By Jaime Stephens and Sarah Rockwell, Klamath Bird Observatory
Linked paper: Short-term riparian restoration success measured by territory density and reproductive success of three songbirds along the Trinity River, California by J.L. Stephens and S.M. Rockwell, The Condor: Ornithological Applications.
Concerns about endangered salmon, compounded with the impacts of dams and climate change on river ecology, have led to a number of river restoration projects in the western United States. To understand the impact of restoration efforts, one of the things we can do is study the wildlife that lives in these human-restored habitats.
The Trinity River Restoration Program, a multi-agency collaboration with the Bureau of Reclamation, is implementing a large-scale restoration project along a 64-kilometer stretch of California’s Trinity River to improve fish habitat by removing hardened river banks, creating more complexity in the stream channel, and managing flows to mimic spring flooding. Repairing the habitat in the stream channel requires removing the native riparian vegetation along the banks. After the work is done, the vegetation is replanted, but the development of that new riparian habitat will likely take decades. Researchers from Klamath Bird Observatory completed a field study to evaluate the short-term effects of instream restoration on the birds that live in the vegetation along the river’s edge.
Over the first decade, as the new riparian plants grow and mature, the goal of the upland restoration is to minimize harm to the wildlife that lives there. We studied three bird species associated with different components of riparian habitat – Song Sparrows, Yellow-breasted Chats, and Yellow Warblers. From 2012 to 2015, Klamath Bird Observatory researchers led a team of interns who started work at dawn and spent long summer days locating nests of each species. We followed individual birds in the field, marking their territories on maps and watching for behavioral cues that would lead us to each nest. Once we located them, we observed nests every few days to determine whether they were successful, recording how many young birds (if any) fledged from each nest. We did this at restoration sites, and also at intact, mature riparian habitats that served as reference sites for comparison.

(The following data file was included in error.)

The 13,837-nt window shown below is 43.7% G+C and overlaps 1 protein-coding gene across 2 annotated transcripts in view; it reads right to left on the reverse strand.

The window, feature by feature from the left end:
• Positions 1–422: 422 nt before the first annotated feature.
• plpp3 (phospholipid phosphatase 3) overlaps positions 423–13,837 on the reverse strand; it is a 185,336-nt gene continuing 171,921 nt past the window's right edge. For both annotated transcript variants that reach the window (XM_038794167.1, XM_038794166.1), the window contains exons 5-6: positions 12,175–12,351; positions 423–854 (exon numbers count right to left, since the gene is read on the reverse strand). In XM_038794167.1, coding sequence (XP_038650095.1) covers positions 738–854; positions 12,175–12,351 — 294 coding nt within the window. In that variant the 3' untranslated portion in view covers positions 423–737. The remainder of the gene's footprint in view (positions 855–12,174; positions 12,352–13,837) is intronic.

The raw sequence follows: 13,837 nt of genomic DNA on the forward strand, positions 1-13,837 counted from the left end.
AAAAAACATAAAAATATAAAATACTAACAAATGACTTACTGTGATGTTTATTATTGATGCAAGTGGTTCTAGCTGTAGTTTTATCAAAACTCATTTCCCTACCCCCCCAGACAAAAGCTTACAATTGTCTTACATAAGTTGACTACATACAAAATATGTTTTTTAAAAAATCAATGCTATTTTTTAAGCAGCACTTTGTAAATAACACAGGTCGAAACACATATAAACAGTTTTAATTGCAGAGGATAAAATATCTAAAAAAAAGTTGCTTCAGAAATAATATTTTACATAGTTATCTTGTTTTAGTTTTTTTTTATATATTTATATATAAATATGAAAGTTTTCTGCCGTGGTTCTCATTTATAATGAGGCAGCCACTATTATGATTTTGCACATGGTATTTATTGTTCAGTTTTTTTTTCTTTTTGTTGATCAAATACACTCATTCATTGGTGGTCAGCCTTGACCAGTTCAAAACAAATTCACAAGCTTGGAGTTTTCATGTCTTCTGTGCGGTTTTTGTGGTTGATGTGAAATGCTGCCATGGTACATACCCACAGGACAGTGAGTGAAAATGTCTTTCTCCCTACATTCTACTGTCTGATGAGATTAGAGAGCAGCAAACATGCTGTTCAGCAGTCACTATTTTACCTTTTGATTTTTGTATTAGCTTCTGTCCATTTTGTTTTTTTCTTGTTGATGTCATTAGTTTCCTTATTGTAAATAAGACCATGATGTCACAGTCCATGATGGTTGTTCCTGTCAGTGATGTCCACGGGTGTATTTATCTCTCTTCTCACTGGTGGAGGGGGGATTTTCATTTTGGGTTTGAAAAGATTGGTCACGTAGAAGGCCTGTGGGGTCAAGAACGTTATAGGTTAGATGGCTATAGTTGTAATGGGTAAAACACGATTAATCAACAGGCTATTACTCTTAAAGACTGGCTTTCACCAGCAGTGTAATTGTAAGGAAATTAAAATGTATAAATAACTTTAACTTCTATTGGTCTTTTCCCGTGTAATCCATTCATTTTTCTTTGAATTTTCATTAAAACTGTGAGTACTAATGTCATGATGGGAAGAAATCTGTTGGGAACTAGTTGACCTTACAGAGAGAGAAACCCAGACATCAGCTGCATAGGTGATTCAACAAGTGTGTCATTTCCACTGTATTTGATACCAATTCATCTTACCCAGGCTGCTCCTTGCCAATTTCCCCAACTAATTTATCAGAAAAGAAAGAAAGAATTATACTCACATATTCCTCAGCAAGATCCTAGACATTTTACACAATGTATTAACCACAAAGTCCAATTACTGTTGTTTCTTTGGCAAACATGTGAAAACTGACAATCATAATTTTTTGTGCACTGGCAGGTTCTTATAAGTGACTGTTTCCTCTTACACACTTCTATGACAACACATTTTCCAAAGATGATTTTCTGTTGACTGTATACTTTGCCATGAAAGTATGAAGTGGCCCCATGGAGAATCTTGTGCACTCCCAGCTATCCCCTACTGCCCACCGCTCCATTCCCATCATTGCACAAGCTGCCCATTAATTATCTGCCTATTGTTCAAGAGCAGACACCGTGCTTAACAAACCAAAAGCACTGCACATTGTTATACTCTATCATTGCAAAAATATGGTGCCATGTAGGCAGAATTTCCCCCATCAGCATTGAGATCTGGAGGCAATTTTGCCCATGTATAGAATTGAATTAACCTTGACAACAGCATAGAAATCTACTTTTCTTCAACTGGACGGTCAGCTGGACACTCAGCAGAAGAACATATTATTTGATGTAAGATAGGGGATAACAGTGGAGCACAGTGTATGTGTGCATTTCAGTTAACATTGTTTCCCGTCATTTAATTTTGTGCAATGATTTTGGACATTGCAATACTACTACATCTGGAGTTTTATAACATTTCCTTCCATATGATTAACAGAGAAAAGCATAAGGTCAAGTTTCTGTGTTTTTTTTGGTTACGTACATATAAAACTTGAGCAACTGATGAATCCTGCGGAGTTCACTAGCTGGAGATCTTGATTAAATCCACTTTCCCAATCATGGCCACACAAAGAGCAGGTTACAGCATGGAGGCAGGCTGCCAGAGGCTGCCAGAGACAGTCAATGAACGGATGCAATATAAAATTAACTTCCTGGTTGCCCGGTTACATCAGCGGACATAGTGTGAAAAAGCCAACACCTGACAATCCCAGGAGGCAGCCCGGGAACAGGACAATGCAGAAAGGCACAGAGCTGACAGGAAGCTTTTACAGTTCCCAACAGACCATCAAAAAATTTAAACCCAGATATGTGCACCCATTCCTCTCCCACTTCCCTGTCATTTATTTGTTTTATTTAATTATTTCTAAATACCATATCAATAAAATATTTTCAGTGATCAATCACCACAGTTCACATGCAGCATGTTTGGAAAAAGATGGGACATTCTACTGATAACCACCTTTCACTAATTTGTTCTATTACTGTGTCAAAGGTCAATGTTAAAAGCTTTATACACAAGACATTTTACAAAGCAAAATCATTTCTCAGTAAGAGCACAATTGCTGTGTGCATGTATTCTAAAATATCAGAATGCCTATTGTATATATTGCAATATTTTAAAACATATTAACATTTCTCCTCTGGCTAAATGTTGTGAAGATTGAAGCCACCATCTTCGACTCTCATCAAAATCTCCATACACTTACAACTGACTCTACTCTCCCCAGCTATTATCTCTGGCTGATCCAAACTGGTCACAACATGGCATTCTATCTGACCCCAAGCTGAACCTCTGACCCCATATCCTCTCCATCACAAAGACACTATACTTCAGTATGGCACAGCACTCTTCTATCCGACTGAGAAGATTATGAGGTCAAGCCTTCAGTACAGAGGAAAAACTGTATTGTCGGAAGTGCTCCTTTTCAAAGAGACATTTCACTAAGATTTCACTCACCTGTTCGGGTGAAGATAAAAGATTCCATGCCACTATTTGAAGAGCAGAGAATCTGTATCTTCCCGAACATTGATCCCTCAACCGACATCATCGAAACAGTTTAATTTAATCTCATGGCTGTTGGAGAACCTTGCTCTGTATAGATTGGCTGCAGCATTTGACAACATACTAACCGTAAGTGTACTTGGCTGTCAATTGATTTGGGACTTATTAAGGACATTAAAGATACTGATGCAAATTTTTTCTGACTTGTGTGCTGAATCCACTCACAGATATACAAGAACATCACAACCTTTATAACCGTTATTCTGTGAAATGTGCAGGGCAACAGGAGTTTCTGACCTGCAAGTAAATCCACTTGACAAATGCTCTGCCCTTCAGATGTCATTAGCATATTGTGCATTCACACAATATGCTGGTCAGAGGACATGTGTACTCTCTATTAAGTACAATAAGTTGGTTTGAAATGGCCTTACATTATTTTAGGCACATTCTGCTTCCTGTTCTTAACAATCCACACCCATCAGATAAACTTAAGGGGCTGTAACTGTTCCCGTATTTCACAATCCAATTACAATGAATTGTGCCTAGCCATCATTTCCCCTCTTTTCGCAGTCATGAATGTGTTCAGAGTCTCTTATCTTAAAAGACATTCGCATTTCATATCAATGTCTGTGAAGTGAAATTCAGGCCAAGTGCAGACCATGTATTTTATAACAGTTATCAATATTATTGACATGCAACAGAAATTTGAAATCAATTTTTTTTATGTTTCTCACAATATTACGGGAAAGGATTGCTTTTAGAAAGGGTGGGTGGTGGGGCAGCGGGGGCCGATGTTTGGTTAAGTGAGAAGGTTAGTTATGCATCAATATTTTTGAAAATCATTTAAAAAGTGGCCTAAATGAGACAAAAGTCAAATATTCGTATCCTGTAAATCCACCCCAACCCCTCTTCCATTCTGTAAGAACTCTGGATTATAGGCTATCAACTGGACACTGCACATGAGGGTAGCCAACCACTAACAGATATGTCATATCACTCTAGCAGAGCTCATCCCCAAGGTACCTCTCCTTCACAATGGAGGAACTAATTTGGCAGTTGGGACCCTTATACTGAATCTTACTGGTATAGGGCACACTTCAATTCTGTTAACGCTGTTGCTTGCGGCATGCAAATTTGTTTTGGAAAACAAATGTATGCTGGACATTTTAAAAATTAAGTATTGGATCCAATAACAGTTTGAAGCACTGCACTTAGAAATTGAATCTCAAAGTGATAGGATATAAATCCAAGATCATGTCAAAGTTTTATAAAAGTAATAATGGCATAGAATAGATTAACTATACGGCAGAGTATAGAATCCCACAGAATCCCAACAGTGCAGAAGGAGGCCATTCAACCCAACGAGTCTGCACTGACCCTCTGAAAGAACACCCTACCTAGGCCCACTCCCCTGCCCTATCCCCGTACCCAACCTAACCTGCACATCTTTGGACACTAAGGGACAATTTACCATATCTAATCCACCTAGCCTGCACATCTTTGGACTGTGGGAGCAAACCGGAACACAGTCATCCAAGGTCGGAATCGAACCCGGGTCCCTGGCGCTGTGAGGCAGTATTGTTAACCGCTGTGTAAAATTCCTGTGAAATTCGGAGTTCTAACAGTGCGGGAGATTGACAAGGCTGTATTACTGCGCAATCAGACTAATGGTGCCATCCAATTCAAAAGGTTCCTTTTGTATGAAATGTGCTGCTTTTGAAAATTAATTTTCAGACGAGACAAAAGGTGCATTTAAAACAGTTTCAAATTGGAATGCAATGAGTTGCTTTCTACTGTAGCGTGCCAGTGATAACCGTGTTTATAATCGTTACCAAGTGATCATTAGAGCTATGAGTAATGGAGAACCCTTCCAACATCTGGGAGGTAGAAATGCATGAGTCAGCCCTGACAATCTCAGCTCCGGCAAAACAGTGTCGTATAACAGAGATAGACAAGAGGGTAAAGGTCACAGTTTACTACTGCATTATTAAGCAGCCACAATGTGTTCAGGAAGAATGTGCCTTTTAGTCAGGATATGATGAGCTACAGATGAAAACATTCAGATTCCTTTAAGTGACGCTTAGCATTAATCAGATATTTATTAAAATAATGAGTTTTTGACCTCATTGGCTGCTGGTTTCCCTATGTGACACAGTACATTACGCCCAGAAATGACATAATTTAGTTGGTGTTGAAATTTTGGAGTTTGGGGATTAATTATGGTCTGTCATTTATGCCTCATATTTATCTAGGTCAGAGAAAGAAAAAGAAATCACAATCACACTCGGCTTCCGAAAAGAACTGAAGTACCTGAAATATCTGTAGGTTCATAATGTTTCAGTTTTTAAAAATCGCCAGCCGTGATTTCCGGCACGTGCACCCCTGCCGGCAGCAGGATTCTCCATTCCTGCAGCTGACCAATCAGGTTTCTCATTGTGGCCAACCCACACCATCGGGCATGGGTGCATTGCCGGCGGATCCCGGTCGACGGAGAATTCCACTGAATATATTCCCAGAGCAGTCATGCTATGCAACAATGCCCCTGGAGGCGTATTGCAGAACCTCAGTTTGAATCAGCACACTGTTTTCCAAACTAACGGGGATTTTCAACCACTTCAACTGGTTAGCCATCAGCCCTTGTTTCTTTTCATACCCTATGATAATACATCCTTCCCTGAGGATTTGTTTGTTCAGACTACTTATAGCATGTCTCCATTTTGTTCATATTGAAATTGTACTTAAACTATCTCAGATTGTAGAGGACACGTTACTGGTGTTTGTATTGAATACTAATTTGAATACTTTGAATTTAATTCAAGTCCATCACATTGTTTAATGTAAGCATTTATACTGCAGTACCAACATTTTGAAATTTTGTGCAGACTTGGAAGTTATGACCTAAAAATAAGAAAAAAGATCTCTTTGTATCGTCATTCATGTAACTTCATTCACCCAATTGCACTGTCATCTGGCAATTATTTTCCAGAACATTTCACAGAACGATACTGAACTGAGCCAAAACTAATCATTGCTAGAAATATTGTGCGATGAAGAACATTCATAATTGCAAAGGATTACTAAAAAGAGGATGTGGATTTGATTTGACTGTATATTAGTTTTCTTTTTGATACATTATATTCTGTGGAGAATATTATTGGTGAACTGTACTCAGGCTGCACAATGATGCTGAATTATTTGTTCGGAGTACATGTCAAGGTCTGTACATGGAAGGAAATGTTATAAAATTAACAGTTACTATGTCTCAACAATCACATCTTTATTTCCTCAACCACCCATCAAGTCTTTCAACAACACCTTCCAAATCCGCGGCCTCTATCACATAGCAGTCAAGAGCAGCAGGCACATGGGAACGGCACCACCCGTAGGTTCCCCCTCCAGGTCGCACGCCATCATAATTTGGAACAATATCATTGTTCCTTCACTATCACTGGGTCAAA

We found that bird territories were generally larger and fewer (less dense) in restored areas than in the intact riparian habitat. This was most pronounced for the Yellow-breasted Chat, a species especially dependent on a well-developed shrub layer, which had a nest density twice that at the intact sites compared to the restoration sites. However, we did not find any differences in reproductive success between the restored and reference sites, for any of the three species. We consider this to be evidence of restoration success in the short term: although the new habitat supports fewer individuals, those individuals are breeding successfully. Over time, as the restored vegetation grows larger and more complex, we expect to see the number of individuals at restored sites become similar to the reference sites.
Our research is particularly important in demonstrating the link between instream river restoration and the adjacent upland habitats. Although these systems are inherently connected, this can be easily overlooked without a strong team of researchers and restoration practitioners working together. Endangered salmon and water shortages are prominent environmental issues in the western United States. As we look to rebuild the integrity of those systems, we would be remiss to not also seek out opportunities to benefit at-risk terrestrial birds and other wildlife.
About Klamath Bird Observatory: Based in Ashland, Oregon, KBO is a scientific non-profit organization that achieves bird conservation in the Pacific Northwest and throughout the migratory ranges of the birds of our region. Emphasizing high-caliber science and the role of birds as indicators of ecosystem health, KBO specializes in bird monitoring and research projects that improve natural resource management. Visit us at www.KlamathBird.org.